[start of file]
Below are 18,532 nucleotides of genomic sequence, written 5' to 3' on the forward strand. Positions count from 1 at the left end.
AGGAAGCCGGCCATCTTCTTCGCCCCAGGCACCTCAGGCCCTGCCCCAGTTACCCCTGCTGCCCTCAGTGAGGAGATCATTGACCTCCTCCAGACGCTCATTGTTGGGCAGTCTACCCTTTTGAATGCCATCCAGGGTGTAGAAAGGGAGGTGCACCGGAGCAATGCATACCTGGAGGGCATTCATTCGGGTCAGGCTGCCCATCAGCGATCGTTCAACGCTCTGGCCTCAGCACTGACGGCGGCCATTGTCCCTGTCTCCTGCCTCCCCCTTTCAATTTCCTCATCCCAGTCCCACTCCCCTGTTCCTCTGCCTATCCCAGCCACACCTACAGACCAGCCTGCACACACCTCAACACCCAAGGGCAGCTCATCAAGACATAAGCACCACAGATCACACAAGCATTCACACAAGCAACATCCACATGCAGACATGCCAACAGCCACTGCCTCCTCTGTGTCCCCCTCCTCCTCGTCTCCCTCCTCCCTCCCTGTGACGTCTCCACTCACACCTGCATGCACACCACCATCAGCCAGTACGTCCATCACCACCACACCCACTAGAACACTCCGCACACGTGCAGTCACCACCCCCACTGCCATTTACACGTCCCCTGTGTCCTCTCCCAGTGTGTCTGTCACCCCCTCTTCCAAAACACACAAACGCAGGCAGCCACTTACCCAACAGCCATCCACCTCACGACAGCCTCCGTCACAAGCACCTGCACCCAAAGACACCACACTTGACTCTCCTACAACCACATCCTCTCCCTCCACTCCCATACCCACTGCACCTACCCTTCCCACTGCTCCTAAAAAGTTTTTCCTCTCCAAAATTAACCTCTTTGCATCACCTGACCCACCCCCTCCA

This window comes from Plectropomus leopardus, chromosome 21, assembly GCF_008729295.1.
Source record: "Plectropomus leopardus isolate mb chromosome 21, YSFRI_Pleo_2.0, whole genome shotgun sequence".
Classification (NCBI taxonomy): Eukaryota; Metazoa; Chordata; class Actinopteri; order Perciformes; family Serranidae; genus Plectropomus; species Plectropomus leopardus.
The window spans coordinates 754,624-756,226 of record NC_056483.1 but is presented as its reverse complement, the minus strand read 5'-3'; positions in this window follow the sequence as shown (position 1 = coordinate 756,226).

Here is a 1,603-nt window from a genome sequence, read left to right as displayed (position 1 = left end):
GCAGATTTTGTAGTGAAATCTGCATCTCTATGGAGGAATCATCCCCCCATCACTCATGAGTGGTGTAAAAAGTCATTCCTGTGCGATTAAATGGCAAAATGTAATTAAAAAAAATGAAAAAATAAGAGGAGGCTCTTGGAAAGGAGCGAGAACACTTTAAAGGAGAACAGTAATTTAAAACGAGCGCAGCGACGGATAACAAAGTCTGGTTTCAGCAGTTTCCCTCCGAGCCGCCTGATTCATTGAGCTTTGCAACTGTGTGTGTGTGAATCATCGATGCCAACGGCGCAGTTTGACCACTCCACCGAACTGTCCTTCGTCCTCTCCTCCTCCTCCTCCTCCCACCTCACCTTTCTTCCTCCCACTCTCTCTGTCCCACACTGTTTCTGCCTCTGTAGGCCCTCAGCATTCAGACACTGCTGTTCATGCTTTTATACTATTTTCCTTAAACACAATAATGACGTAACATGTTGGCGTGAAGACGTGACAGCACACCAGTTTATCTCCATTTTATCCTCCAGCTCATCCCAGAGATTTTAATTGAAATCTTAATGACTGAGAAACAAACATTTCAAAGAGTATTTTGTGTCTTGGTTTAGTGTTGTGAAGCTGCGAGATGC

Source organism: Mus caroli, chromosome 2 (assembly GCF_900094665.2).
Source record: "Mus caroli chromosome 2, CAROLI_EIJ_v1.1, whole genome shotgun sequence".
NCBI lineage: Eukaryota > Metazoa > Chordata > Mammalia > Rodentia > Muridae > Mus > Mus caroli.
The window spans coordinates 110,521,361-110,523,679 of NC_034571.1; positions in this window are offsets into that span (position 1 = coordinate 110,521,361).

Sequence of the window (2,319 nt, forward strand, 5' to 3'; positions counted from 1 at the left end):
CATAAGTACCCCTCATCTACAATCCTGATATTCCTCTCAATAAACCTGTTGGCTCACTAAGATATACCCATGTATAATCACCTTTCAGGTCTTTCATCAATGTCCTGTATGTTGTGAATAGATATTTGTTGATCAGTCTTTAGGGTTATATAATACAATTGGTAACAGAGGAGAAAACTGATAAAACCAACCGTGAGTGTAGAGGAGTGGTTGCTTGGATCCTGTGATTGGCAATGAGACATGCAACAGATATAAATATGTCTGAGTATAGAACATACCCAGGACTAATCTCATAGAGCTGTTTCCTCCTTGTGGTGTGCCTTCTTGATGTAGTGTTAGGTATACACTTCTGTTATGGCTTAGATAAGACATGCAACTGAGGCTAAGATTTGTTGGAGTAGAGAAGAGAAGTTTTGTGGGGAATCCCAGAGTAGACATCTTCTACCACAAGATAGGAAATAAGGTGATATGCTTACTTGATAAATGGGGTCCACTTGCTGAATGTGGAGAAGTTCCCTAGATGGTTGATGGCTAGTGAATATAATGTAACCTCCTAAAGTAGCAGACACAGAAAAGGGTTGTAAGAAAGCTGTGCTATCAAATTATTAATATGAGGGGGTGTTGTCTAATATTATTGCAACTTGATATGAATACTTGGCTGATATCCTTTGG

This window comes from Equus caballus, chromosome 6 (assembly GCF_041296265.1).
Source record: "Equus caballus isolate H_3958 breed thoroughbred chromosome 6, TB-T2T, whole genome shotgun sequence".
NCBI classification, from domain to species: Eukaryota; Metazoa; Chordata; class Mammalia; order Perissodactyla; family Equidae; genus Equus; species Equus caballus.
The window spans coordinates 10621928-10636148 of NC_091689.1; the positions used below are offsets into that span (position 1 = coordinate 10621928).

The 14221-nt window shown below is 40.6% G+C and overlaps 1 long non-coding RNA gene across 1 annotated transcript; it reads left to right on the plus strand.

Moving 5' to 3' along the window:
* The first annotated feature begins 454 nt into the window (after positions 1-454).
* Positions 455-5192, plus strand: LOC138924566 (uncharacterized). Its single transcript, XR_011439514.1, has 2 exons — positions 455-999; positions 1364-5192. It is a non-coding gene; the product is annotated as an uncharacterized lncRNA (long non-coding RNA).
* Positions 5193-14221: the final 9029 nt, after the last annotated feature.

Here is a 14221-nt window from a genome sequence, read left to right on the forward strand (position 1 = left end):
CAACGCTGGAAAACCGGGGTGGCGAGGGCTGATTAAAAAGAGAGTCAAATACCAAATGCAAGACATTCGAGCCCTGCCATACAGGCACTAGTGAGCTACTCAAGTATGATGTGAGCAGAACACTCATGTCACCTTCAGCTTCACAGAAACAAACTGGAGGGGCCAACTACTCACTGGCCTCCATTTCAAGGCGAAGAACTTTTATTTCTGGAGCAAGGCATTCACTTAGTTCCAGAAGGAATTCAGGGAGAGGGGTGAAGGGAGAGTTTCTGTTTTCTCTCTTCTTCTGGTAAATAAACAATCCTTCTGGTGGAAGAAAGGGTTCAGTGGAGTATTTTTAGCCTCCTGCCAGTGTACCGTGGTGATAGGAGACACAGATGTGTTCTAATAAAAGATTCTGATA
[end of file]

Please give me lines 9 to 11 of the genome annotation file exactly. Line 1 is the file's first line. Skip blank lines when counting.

Source organism: Mus caroli, chromosome 2 (assembly GCF_900094665.2).
Source record: "Mus caroli chromosome 2, CAROLI_EIJ_v1.1, whole genome shotgun sequence".
NCBI lineage: Eukaryota > Metazoa > Chordata > Mammalia > Rodentia > Muridae > Mus > Mus caroli.